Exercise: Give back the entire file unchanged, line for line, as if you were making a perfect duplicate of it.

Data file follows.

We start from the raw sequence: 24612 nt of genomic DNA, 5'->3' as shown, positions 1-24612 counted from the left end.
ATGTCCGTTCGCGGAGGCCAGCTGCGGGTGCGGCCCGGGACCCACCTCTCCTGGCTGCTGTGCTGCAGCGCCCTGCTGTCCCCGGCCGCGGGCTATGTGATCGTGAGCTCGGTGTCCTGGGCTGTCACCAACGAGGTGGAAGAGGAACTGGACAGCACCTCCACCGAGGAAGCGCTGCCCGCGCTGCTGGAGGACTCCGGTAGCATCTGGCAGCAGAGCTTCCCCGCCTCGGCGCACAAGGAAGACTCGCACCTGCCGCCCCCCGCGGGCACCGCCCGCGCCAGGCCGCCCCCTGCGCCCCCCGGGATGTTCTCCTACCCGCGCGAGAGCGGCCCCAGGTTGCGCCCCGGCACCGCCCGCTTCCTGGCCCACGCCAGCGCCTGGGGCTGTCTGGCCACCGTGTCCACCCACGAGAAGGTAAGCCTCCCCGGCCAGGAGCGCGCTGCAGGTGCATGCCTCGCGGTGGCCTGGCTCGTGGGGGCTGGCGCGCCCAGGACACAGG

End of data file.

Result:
We start from the raw sequence: 24612 nt of genomic DNA, 5'->3' as shown, positions 1-24612 counted from the left end.
ATGTCCGTTCGCGGAGGCCAGCTGCGGGTGCGGCCCGGGACCCACCTCTCCTGGCTGCTGTGCTGCAGCGCCCTGCTGTCCCCGGCCGCGGGCTATGTGATCGTGAGCTCGGTGTCCTGGGCTGTCACCAACGAGGTGGAAGAGGAACTGGACAGCACCTCCACCGAGGAAGCGCTGCCCGCGCTGCTGGAGGACTCCGGTAGCATCTGGCAGCAGAGCTTCCCCGCCTCGGCGCACAAGGAAGACTCGCACCTGCCGCCCCCCGCGGGCACCGCCCGCGCCAGGCCGCCCCCTGCGCCCCCCGGGATGTTCTCCTACCCGCGCGAGAGCGGCCCCAGGTTGCGCCCCGGCACCGCCCGCTTCCTGGCCCACGCCAGCGCCTGGGGCTGTCTGGCCACCGTGTCCACCCACGAGAAGGTAAGCCTCCCCGGCCAGGAGCGCGCTGCAGGTGCATGCCTCGCGGTGGCCTGGCTCGTGGGGGCTGGCGCGCCCAGGACACAGG